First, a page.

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Opinion: Reposting Can Make A Difference

By Angie DeRosa
© NHS Greyhound


“Kony 2012,” a documentary released by the non-profit organization Invisible Children, has gone viral since its posting just a few days ago (March 5),receiving millions of views on YouTube and Vimeo. The 30-minute video has sent many individuals flocking to provide aid and others to put in their two cents regarding the relevance of the cause.
The film’s purpose is to raise awareness about children in Uganda, who are being captured by the Lord’s Resistance Army and forced to fight in gruesome wars. The children are even forced to kill their loved ones. Invisible Children hopes to bring Joseph Kony, the leader of LRA and a wanted man for more than 20 years, to justice for his crimes against humanity.

Anyone with a Facebook or Twitter account spends much of their time watching their news feed erupt with reposts of the “Kony 2012” film and hash tagging #MakeKonyFamous and #StopKony. With this generation of young people being so technology-oriented, the best way to get to them is through the Internet and with multimedia. But this is also a generation that questions the truth behind such videos, and many have raised concerns about whether or not the video is real based on its high production values.

Invisible Children started in 2003, but wasn’t officially a non-profit until 2006. Many have questioned, “Why now?” or “Posting a video online isn’t going to do anything.”

My question is, “Why not now?” The goal is to make Kony’s name recognizable to everyone. The constant comments and posting of the issue on social media networks and the Internet is the start of the movement. How is that “not doing anything?” Everyone knows his name. Everyone knows who he is and what he’s doing. Awareness is the key to the campaign; donating becomes secondary.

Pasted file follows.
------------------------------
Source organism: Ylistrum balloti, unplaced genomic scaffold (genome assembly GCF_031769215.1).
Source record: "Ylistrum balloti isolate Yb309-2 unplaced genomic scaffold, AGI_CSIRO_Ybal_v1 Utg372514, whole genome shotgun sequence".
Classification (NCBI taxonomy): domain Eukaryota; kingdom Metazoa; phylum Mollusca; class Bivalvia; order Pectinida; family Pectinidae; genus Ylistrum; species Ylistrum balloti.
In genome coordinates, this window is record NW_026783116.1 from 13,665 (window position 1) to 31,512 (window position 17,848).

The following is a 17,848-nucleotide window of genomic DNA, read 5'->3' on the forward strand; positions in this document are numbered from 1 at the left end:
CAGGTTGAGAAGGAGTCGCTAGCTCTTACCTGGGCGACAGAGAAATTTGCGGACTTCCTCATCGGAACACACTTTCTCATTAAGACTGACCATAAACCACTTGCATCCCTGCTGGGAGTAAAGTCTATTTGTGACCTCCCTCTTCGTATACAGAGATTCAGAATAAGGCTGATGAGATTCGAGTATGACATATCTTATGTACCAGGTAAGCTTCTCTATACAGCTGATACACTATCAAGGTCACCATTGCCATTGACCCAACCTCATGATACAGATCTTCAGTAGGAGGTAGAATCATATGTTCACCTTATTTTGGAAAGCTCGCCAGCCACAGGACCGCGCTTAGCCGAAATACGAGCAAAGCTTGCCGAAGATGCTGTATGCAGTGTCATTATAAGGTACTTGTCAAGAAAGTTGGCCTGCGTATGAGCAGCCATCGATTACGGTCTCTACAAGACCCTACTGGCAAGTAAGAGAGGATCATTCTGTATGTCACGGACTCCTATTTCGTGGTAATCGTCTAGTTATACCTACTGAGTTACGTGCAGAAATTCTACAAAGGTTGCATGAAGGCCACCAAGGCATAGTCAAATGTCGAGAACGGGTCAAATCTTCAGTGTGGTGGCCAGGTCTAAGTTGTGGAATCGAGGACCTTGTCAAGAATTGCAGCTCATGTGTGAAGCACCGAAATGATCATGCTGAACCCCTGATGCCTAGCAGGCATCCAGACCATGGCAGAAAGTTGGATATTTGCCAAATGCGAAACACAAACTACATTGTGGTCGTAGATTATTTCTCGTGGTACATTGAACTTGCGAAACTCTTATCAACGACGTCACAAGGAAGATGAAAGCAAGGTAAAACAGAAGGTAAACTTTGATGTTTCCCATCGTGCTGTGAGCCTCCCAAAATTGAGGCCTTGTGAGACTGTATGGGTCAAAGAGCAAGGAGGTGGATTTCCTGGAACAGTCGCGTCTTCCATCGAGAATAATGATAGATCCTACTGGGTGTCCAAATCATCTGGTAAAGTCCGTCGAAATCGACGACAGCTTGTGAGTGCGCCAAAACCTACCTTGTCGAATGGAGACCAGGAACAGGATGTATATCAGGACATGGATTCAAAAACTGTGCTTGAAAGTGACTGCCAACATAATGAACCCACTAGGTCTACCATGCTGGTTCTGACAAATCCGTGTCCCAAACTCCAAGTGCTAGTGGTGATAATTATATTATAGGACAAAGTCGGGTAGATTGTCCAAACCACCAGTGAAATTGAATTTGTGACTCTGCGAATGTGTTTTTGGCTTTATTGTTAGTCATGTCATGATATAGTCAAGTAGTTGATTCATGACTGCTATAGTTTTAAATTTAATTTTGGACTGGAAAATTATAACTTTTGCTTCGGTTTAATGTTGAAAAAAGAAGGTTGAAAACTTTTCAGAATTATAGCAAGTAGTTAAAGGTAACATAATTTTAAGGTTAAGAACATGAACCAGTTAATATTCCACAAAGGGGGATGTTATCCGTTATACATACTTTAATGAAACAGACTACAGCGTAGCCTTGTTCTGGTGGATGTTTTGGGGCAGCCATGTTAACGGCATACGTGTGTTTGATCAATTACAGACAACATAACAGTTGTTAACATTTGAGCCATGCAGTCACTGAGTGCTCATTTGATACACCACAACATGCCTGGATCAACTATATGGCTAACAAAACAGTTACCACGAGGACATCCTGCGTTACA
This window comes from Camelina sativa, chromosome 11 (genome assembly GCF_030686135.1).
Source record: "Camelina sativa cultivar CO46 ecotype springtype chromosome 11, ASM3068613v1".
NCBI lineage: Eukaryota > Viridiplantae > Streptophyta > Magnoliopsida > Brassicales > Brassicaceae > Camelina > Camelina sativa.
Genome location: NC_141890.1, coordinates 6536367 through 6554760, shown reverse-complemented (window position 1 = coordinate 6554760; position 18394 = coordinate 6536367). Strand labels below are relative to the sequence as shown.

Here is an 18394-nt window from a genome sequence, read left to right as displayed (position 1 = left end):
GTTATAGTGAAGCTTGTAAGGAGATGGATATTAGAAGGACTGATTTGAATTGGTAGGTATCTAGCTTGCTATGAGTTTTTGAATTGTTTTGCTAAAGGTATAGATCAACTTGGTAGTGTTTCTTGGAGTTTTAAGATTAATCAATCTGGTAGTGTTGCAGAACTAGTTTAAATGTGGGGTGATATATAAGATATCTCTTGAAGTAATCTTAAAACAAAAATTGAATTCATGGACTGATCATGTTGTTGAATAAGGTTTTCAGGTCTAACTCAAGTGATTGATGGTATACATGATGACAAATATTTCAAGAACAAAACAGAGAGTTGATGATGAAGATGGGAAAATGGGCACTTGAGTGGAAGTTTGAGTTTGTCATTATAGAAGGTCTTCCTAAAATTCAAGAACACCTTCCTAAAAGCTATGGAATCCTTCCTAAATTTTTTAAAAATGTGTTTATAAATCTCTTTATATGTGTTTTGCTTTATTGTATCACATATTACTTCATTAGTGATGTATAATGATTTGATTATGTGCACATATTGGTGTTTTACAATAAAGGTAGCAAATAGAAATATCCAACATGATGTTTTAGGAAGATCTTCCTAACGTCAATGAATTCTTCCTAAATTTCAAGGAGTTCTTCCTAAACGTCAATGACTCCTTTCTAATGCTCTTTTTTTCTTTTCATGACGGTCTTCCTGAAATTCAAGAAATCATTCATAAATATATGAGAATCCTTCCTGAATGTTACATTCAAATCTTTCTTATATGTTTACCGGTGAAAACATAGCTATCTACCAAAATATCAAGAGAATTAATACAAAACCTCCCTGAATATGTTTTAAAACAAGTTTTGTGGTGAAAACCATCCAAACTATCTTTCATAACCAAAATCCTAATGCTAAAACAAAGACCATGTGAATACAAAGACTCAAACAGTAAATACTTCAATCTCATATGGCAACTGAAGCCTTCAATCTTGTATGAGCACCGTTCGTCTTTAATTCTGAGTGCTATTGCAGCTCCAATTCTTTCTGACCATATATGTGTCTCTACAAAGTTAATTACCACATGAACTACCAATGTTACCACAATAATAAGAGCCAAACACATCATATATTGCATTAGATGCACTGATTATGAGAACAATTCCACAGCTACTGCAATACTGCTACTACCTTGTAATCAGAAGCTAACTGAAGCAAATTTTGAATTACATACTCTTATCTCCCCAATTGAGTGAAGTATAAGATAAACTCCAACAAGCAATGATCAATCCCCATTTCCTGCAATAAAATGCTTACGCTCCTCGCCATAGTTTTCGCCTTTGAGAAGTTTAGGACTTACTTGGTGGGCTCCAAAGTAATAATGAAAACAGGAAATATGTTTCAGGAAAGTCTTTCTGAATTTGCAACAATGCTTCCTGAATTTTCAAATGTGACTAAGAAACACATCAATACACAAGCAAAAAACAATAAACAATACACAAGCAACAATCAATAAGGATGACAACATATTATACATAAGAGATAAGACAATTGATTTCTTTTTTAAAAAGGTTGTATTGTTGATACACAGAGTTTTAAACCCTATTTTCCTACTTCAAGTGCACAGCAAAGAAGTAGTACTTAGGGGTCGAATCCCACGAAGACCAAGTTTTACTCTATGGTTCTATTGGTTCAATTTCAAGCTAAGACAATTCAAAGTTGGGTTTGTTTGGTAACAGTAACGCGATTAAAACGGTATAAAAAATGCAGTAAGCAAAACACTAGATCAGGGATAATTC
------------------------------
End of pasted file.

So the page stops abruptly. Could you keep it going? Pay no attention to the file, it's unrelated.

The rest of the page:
Despite Invisible Children’s presence for the last six years, not many people knew that Kony was a wanted man by the International Criminal Court, doesn’t make the cause any less worth fighting for. For example, Apple Computers was established in 1976, but the 21st century saw  rise in their popularity with iPhones, iPods and iPads. What about the 24 years prior? It doesn’t matter. All that matters is what’s happening at this very moment.

The first step is to bring Joseph Kony down. If enough people care and are willing to take a stand, this will be an easy task to complete. When a group of people come together as a community it not only encourages others to make the group bigger, but it also makes the impossible possible. I am speaking on behalf of anyone who believes nothing will change and that this is just a trendy fad that will soon pass. It won’t be. Social media brings social change – quickly.

As soon as Kony can be captured the next steps are to rebuild schools, educate future leaders, and provide jobs for those in Northern Uganda. This can all be a reality if we come together. Why just sit there and complain about it when you can make a difference, even if that difference is posting a video or sharing a comment. As Gandhi said more than 70 years ago: “Be the change that you wish to see in the world.”


To view the film, visit: http:// www.youtube.com/watch?v=Y4MnpzG5Sqc

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